Woolly mammoths were closely related to today's Asian elephants. They looked a lot like their modern cousins, except for one major difference. They were covered in a thick coat of brown hair to keep them warm in their home on the frigid Arctic plains. They even had fur-lined ears.
Their large, curved tusks may have been used for fighting. They also may have been used as a digging tool for foraging meals of shrubs, grasses, roots and other small plants from under the snow.
Though woolly mammoths went extinct around 10,000 years ago, humans know quite a bit about them because of where they lived. The permafrost of the Arctic preserved many woolly mammoth bodies almost intact. When the ground around riverbanks and streams erodes, it often reveals the corpse of a long-dead mammoth that looks much like it did when it died.
For example, in 2007 in Siberia, a pair of mummified baby mammoths were found. The bodies were so well preserved that CT scans found the mammoths died from choking on mud 40,000 years ago. The mud was like a "really thick batter that they got clogged in their trachea and they were unable to dislodge by coughing," said study co-author Daniel Fisher, the director of the University of Michigan Museum of Paleontology. "It basically prevented them from taking them another breath." [Last Terrifying Moments of Baby Mammoths Revealed]
Botanist Mikhail Ivanovich Adams recovered the first Siberian woolly mammoth fossils in 1806. Over a dozen soft-tissue specimens have been found since then.
Woolly mammoths were around 13 feet (4 meters) tall and weighed around 6 tons (5.44 metric tons), according to the International Union for Conservation of Nature(IUCN). Some of the hairs on woolly mammoths could reach up to 3 feet (1 m) long, according to National Geographic (opens in new tab).
Though woolly mammoths are known for living in the frigid planes of the Arctic, mammoths actually arrived there from a much warmer home. Research by a team from the University of Manitoba in Winnipeg, Canada, found that the ancestors of both the mammoth and Asian elephant originated in Africa 6.7 million to 7 million years ago. They seemed to have stayed there for about 4 million years before moving up into Southern Europe.
Then, about a million years later, they spread out even further to the area that is now called Siberia and the northern plains of Canada. During this time, "a cataclysmic event occurred on Earth — the Ice Ages," said Kevin Campbell of the University of Manitoba research team. [Related: How Woolly Mammoths Survived Arctic Cold]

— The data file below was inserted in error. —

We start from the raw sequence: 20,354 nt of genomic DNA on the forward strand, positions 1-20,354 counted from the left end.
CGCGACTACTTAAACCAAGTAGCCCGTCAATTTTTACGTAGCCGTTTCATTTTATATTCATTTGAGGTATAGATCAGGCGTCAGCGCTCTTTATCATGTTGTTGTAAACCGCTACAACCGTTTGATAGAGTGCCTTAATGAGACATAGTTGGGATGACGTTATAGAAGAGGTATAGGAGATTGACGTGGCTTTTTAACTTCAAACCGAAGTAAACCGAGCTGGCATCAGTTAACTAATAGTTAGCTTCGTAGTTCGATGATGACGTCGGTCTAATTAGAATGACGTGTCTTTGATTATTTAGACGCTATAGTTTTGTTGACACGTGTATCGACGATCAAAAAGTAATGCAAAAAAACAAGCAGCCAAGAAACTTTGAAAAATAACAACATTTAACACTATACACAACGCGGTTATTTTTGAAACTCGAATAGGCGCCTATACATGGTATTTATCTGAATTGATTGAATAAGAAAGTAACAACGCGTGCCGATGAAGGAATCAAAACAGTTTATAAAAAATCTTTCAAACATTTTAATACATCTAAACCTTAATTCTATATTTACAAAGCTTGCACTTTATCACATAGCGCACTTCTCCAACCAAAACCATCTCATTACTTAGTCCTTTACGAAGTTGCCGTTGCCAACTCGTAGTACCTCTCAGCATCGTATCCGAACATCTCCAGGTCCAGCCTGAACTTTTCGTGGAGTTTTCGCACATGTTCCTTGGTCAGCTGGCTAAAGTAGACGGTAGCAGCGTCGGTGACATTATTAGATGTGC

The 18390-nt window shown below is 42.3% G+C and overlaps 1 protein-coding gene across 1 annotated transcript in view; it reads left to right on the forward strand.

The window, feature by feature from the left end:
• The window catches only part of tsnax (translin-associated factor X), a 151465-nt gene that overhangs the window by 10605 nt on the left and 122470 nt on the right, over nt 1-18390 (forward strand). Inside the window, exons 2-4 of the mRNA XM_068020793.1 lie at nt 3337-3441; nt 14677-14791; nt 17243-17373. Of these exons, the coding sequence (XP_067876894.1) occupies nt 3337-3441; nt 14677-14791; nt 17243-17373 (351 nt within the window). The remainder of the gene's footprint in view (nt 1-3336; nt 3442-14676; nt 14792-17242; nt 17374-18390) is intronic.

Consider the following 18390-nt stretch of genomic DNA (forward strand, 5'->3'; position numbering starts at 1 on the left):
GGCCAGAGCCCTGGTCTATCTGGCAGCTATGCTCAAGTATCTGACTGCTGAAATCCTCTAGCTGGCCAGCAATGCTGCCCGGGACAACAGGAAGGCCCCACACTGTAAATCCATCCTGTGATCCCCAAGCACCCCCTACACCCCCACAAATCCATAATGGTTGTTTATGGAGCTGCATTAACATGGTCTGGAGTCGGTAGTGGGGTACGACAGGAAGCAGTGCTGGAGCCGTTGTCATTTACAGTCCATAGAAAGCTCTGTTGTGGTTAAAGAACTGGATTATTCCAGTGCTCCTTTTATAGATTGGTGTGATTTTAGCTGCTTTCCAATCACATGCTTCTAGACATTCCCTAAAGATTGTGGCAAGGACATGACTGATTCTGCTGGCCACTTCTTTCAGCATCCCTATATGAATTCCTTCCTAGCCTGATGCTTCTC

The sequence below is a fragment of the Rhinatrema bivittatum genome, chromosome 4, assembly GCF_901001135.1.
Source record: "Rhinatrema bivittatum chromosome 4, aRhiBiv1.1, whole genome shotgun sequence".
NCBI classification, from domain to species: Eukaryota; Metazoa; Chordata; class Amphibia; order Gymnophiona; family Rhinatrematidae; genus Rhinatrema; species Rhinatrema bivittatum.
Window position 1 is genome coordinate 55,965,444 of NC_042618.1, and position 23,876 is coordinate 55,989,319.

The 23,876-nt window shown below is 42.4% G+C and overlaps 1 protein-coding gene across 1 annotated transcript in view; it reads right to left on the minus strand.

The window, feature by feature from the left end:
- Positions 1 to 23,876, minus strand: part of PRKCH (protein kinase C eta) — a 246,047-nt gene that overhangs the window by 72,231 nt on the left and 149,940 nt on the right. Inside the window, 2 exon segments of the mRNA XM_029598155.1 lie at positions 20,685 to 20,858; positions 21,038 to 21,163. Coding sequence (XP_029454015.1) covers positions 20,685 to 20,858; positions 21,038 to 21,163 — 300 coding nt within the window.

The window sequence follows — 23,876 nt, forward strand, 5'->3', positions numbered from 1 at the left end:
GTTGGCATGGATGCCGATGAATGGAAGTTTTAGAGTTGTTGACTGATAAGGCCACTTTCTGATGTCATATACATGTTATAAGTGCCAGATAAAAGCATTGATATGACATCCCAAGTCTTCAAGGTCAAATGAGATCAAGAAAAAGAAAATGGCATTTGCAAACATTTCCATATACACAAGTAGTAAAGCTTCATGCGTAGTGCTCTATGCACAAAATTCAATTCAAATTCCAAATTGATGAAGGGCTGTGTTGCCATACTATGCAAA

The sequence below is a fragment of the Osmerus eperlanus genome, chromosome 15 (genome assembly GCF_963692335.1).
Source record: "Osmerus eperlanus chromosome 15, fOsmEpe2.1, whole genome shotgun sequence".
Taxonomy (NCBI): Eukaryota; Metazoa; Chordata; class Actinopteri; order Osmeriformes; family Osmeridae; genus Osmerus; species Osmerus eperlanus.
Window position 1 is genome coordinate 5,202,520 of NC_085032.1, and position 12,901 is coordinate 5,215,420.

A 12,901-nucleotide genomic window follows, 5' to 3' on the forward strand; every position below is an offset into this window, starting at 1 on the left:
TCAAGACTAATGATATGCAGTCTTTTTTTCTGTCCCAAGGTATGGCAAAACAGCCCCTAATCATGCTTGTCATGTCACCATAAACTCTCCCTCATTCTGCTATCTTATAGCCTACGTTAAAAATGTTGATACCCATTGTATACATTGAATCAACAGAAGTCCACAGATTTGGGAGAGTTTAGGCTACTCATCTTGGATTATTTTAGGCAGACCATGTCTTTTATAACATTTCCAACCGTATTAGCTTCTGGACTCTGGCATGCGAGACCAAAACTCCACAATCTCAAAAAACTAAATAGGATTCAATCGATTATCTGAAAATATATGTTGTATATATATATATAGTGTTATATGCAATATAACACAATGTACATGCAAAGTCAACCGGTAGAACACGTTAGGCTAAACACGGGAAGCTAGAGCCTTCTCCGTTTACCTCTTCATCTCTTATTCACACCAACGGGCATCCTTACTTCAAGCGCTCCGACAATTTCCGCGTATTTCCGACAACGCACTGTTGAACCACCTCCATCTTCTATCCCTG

The woolly mammoth’s survival in much colder climates is credited by the research team to small genetic mutations that may have changed the way oxygen was delivered by its blood that could have kept them warmer.
Can the woolly mammoth be brought back?
Because many mammoth corpses are so well preserved, scientist have been able to extract DNA from the animals. One particularly good specimen was a female mammoth in her 50s, nicknamed Buttercup, that lived about 40,000 years ago.
In theory, this DNA could be used to clone woolly mammoths, bringing them back from extinction. In fact, there is a project called The Woolly Mammoth Revival that is working toward making this idea a reality.
This concept is highly contested in the scientific world. Some objections are that the mammoth’s habitat isn’t what it was when the creature roamed the Earth, so where would it live? Others contest that a habitat could be created for the creatures if they were brought back.
Another concern is how microbes have changed in the 10,000 years since woolly mammoths have roamed the Earth. Animals rely on microbes to help digest food. If the mammoth’s microbes went extinct, the animal may suffer if brought back. "In many cases, the overall phenotypes [physical appearance] of organisms and their ability to digest food is directly tied to the microorganisms in them," said Susan Perkins, a curator at the American Museum of Natural History. [Related: Woolly Mammoth Comeback? 5 Ethical Challenges]
So far, Harvard geneticist George Church and colleagues (opens in new tab) have used a gene-editing technique to insert mammoth genes into the DNA of elephant skin cells. This is far from cloning mammoths, but it is a first step to manipulating the DNA found in mammoth corpses.